nep-spo New Economics Papers
on Sports and Economics
Issue of 2022‒04‒11
two papers chosen by
Humberto Barreto
DePauw University

  1. Evaluating probabilistic forecasts of football matches: the case against the ranked probability score By Wheatcroft, Edward
  2. In-group Favoritism and Peer Effects in Wrongful Acquittals: NBA Referees as Judges By Naci H. Mocan; Eric Osborne-Christenson

  1. By: Wheatcroft, Edward
    Abstract: A scoring rule is a function of a probabilistic forecast and a corresponding outcome used to evaluate forecast performance. There is some debate as to which scoring rules are most appropriate for evaluating forecasts of sporting events. This paper focuses on forecasts of the outcomes of football matches. The ranked probability score (RPS) is often recommended since it is 'sensitive to distance', that is it takes into account the ordering in the outcomes (a home win is 'closer' to a draw than it is to an away win). In this paper, this reasoning is disputed on the basis that it adds nothing in terms of the usual aims of using scoring rules. A local scoring rule is one that only takes the probability placed on the outcome into consideration. Two simulation experiments are carried out to compare the performance of the RPS, which is non-local and sensitive to distance, the Brier score, which is non-local and insensitive to distance, and the Ignorance score, which is local and insensitive to distance. The Ignorance score outperforms both the RPS and the Brier score, casting doubt on the value of non-locality and sensitivity to distance as properties of scoring rules in this context.
    Keywords: football forecasting; forecast evaluation; ignorance score; ranked probability score; scoring rules
    JEL: C1
    Date: 2021–12–01
  2. By: Naci H. Mocan; Eric Osborne-Christenson
    Abstract: We provide the first analysis of racial in-group bias in Type-I and Type-II errors. Using player-referee matched data from NBA games we show that there is no overall racial bias or in-group bias in foul calls made by referees. Similarly, there is no racial bias or in-group bias in Type-I errors (incorrect foul calls). On the other hand, there is significant in-group favoritism in Type-II errors. These are wrongful acquittals where the referee did not blow the whistle although a foul was committed. We also analyze peer effects and find that black referees’ proclivity to make Type-II errors in favor of black players exists as long black referees have at least one black peer referee on the court, and that the bias disappears only if black referees have two white peers. In case of white referees, in-group favoritism in Type-II errors emerges if white referees have two black peers with them on the court. We provide evidence showing that the results are not attributable to skill differences between referees. We also show that a higher Type-I error rate during the season lowers referees’ probability to be selected to officiate a game in the playoffs, whereas variations in the rate of Type-II errors have no impact on the likelihood of a playoff assignment. These results indicate that in-group favoritism takes place in a domain which is not costly (making Type-II errors), and that bias is eliminated when it is costly to the decisionmaker.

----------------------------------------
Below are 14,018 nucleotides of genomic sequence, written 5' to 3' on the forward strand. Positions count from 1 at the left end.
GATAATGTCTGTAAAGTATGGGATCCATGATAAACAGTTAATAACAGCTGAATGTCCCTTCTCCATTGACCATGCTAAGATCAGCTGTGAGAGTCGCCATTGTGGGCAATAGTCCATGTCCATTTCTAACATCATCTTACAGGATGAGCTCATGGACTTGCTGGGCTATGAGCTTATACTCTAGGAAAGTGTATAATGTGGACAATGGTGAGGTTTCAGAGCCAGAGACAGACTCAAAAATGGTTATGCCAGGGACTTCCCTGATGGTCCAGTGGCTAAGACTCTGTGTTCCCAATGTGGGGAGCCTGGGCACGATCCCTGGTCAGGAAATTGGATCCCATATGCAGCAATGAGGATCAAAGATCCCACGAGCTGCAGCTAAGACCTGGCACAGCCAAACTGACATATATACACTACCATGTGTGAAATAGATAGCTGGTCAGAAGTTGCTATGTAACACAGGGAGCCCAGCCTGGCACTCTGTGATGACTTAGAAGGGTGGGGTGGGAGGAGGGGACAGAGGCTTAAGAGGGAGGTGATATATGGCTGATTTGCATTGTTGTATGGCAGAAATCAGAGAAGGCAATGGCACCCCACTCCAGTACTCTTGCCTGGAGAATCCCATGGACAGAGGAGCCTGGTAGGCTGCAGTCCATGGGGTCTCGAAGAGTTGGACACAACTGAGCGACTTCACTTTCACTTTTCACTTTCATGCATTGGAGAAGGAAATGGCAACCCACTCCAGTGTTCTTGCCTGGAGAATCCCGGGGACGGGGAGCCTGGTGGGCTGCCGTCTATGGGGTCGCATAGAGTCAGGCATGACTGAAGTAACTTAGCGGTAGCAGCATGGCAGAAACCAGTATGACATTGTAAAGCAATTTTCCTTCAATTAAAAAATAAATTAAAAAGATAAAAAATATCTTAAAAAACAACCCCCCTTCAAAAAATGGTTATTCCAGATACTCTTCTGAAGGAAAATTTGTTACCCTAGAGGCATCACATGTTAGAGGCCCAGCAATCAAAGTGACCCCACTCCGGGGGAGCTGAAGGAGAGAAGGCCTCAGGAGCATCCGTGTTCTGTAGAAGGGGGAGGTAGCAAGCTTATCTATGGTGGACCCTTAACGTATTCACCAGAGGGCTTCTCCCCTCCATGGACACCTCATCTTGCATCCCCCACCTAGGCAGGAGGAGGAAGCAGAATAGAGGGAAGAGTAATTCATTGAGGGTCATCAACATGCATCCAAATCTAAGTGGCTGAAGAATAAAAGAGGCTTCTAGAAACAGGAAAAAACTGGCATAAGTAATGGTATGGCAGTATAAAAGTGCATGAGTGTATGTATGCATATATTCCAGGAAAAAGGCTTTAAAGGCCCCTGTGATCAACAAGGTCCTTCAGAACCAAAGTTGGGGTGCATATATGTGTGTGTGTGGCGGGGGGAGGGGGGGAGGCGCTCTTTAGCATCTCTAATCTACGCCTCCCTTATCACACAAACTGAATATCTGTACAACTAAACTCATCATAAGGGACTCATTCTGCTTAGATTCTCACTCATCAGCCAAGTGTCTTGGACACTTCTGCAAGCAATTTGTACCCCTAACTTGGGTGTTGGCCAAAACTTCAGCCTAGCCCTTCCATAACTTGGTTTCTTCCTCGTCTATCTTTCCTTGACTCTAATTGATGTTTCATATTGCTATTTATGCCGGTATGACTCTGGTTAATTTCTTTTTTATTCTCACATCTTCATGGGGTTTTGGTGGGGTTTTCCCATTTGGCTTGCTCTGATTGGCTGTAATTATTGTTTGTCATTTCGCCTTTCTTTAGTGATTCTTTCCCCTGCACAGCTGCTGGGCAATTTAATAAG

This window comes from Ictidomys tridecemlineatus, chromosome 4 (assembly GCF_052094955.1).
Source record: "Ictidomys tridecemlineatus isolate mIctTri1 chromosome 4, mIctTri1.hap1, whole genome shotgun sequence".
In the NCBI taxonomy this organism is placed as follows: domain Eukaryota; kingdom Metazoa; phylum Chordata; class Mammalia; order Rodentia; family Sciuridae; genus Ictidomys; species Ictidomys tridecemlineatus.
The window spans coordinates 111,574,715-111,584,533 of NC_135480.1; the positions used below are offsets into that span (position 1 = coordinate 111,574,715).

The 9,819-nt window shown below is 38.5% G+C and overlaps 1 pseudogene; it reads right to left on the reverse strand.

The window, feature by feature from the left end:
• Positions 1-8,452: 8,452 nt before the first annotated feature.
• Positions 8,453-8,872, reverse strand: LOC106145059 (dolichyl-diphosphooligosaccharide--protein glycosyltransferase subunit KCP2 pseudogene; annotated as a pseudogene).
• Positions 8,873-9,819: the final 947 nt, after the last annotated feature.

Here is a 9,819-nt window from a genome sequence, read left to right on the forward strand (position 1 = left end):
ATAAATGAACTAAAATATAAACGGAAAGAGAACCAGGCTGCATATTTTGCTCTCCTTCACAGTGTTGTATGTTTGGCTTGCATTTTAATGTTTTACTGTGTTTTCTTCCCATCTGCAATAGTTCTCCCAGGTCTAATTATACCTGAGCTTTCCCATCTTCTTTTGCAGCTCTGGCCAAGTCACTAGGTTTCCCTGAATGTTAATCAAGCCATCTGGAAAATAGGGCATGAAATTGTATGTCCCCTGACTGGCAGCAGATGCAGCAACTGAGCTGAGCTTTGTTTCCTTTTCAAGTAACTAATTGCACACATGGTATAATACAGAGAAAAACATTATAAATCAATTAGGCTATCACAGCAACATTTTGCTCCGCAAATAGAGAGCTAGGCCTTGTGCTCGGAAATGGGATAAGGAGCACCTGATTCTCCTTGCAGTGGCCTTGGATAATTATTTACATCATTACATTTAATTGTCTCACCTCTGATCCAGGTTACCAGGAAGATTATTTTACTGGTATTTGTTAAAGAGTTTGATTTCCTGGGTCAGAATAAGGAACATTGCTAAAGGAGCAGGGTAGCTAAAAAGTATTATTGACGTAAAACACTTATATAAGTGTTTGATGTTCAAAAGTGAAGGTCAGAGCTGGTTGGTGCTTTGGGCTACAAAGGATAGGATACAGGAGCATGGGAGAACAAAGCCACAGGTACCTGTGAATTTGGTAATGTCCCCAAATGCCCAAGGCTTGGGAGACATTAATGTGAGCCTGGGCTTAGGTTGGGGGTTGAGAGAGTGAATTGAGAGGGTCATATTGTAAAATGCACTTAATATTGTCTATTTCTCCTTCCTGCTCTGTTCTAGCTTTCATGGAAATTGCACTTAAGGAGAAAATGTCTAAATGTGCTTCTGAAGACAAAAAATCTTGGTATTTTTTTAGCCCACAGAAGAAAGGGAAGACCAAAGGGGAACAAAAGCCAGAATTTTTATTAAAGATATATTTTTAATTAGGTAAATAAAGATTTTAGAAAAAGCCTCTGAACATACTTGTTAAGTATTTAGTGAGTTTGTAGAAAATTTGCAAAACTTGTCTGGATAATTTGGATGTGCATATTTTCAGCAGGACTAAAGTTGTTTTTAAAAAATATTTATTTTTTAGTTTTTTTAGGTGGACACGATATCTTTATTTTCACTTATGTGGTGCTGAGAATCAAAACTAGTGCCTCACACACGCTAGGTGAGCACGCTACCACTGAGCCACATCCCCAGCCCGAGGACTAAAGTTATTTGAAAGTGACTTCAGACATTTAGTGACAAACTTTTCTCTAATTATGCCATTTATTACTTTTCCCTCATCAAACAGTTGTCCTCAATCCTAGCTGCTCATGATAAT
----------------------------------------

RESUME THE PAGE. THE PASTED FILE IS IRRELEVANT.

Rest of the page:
JEL: D03 D9 J70 K0
    Date: 2022–03

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